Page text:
I'm trying to figure out why my app's TCP/IP connection keeps hiccuping every 10 minutes (exactly, within 1-2 seconds). I ran Wireshark and discovered that after 10 minutes of inactivity the other end is sending a packet with the reset (RST) flag set. A google search tells me "the RESET flag signifies that the receiver has become confused and so wants to abort the connection" but that is a little short of the detail I need. What could be causing this? And is it possible that some router along the way is responsible for it or would this always come from the other endpoint?

Edit: There is a router (specifically a Linksys WRT-54G) sitting between my computer and the other endpoint -- is there anything I should look for in the router settings?

  • 10
    Here's another: Comcast – Tom Ritter Oct 30 '08 at 18:44
  • 1
    Heh luckily I don't have a dependency on Comcast as this is occurring within a LAN. I wish I could shift the blame that easily tho ;) – Luke Oct 30 '08 at 18:46
  • Did you ever get this figured out? I can't comment because I don't have enough points, but I have the same exact problem you were having and I am looking for a fix. – user444032 Jan 13 '11 at 21:15
  • What service this particular case refers to? It may be possible to set keepalive on the socket (from the app-level) so long idle periods don't result in someone (in the middle or not) trying to force a connection reset for lack of resources. – arielf Jun 3 '16 at 23:23
  • "Comcast" you say? :D Check out this related repo: github.com/tylertreat/comcast – joonas.fi Jan 17 '17 at 11:33
up vote 71 down vote accepted

A 'router' could be doing anything - particularly NAT, which might involve any amount of bug-ridden messing with traffic...

One reason a device will send a RST is in response to receiving a packet for a closed socket.

It's hard to give a firm but general answer, because every possible perversion has been visited on TCP since its inception, and all sorts of people might be inserting RSTs in an attempt to block traffic. (Some 'national firewalls' work like this, for example.)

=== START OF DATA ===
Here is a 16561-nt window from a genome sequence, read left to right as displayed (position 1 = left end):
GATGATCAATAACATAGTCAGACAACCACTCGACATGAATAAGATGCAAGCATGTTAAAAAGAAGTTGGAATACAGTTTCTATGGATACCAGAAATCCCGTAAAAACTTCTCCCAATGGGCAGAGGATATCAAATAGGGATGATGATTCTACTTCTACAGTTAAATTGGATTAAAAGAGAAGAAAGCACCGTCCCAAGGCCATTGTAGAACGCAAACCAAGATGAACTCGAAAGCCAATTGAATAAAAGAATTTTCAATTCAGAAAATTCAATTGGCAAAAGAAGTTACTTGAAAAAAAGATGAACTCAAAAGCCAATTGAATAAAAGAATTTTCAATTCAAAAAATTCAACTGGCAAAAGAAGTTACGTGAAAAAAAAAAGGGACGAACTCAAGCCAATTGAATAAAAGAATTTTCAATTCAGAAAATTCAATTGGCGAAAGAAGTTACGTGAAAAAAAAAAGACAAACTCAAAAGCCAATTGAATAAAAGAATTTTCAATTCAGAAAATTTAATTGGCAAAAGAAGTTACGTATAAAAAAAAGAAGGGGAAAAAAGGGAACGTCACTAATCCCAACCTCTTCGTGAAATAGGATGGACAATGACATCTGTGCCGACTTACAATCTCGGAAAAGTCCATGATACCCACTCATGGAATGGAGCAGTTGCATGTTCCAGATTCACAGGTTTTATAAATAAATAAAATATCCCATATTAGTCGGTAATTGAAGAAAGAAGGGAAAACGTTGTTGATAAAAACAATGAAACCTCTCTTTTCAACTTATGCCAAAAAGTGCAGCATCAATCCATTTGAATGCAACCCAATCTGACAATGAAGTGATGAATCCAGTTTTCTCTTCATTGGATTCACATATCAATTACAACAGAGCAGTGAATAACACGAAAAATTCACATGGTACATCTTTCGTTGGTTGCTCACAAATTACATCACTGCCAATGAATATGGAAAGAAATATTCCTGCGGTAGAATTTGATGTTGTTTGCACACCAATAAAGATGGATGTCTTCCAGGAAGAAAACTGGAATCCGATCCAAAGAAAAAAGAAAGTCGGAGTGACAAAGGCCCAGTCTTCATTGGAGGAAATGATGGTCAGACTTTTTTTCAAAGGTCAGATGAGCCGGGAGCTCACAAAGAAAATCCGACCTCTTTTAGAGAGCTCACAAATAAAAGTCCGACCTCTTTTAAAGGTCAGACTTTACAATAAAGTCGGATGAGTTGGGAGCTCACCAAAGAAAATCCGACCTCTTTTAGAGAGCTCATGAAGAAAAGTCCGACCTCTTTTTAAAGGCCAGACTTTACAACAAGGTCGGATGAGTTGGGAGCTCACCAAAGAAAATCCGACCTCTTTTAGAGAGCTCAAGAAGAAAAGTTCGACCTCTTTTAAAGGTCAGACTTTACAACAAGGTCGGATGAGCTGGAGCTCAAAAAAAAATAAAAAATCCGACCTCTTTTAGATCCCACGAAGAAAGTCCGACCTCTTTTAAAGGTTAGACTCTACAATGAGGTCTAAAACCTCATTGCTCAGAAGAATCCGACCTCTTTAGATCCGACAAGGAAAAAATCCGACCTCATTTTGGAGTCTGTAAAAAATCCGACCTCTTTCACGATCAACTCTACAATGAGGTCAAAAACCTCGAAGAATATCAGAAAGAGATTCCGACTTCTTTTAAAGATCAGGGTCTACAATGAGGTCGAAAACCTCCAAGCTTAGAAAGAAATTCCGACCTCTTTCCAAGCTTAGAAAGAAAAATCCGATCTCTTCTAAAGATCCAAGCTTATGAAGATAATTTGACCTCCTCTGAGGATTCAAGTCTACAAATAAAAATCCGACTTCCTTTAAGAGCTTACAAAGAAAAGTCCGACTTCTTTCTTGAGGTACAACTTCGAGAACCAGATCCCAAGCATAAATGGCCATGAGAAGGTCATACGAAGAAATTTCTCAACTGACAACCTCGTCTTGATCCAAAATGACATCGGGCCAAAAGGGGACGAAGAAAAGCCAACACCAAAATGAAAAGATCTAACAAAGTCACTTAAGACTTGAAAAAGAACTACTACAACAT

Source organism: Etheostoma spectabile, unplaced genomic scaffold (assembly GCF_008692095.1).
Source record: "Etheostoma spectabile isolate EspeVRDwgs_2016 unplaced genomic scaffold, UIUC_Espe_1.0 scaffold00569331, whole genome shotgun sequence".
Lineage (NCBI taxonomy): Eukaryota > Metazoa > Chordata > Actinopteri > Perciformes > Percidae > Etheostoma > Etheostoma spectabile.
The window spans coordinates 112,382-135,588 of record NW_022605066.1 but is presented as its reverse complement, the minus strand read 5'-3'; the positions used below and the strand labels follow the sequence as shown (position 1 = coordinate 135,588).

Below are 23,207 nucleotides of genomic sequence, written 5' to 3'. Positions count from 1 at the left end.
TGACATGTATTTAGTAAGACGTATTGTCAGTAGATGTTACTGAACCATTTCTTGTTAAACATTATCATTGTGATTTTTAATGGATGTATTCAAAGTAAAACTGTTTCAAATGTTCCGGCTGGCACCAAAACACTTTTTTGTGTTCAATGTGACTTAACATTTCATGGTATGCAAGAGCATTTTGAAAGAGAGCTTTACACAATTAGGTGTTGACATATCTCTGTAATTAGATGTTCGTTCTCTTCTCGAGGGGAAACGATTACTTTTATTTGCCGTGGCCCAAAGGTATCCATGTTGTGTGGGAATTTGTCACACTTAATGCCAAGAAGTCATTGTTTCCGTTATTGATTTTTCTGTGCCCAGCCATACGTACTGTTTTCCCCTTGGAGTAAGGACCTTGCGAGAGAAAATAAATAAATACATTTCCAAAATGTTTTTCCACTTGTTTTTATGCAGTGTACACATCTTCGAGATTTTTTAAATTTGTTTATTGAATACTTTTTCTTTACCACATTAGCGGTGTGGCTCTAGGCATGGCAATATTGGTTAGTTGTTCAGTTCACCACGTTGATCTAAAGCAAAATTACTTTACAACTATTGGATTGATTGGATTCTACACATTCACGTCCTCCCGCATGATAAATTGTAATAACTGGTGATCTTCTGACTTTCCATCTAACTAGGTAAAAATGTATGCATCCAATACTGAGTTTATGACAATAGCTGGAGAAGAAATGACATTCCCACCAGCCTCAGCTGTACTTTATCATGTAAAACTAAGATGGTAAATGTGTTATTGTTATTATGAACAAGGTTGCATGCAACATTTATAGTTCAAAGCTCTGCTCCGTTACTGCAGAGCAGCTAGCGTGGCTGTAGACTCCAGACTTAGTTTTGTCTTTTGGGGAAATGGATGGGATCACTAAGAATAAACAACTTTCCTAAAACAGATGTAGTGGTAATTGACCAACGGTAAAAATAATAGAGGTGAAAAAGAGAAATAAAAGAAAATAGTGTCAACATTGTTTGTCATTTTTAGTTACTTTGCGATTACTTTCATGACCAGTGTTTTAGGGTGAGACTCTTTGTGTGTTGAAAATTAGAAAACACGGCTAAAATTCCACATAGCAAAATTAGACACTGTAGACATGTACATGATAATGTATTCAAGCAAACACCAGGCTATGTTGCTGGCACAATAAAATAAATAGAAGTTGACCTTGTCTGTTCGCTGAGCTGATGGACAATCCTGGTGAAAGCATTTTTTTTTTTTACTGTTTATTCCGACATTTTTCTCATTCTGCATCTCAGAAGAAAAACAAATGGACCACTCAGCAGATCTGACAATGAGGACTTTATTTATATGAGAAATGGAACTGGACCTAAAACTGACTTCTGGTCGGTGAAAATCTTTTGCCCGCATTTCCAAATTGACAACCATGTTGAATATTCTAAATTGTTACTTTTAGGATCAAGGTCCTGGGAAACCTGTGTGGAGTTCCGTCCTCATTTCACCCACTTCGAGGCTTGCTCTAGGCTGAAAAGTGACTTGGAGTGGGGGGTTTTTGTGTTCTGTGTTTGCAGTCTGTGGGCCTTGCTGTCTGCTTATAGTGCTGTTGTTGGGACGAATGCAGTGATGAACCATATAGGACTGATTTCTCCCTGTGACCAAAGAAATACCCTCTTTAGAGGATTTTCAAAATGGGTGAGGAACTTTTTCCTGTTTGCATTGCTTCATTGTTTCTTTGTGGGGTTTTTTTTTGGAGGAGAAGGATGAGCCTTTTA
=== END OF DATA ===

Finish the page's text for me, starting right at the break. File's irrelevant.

• 6
    Either the router has a 10 minute timeout for TCP connections or the router has "gateway smart packet detection" enabled. – David Schwartz Sep 15 '11 at 6:42
  • 2
    It's a bit rich to suggest that a router might be bug-ridden. – user207421 Jan 14 '16 at 5:11

Run a packet sniffer (e.g., Wireshark) also on the peer to see whether it's the peer who's sending the RST or someone in the middle.

I've just spent quite some time troubleshooting this very problem. None of the proposed solutions worked. Turned out that our sysadmin by mistake assigned the same static IP to two unrelated servers belonging to different groups, but sitting on the same network. The end results were intermittently dropped vnc connections, browser that had to be refreshed several times to fetch the web page, and other strange things.

Some firewalls do that if a connection is idle for x number of minutes. Some ISPs set their routers to do that for various reasons as well.

In this day and age, you'll need to gracefully handle (re-establish as needed) that condition.

  • 2
    The connection is re-established just fine, the problem is that the brief period of disconnect causes an alert unnecessarily. – Luke Oct 30 '08 at 18:41
  • 1
    I've had problems specifically with Cisco PIX/ASA equipment. They have especially short timeouts as defaults. The cheaper equipment is usually "better" in this regard (as in they don't timeout real fast)... – Brian Knoblauch Oct 30 '08 at 18:54

RST is sent by the side doing the active close because it is the side which sends the last ACK. So if it receives FIN from the side doing the passive close in a wrong state, it sends a RST packet which indicates other side that an error has occured.

  • 5
    Both sides send and receive a FIN in a normal closure. There is nothing wrong with this situation, and therefore no reason for one side to issue a reset. The first sentence doesn't even make sense. – user207421 Jan 14 '16 at 5:13
  • 2
    [RST, ACK] can also be sent by the side receiving a SYN on a port not being listened to. In a case I ran across, the RST/ACK came about 60 seconds after the first SYN. FWIW – Les Mar 22 '17 at 16:05

If there is a router doing NAT, especially a low end router with few resources, it will age the oldest TCP sessions first. To do this it sets the RST flag in the packet that effectively tells the receiving station to (very ungracefully) close the connection. this is done to save resources.

Your Answer

By clicking "Post Your Answer", you acknowledge that you have read our updated terms of service, privacy policy and cookie policy, and that your continued use of the website is subject to these policies.

Not the answer you're looking for? Browse other questions tagged or ask your own question.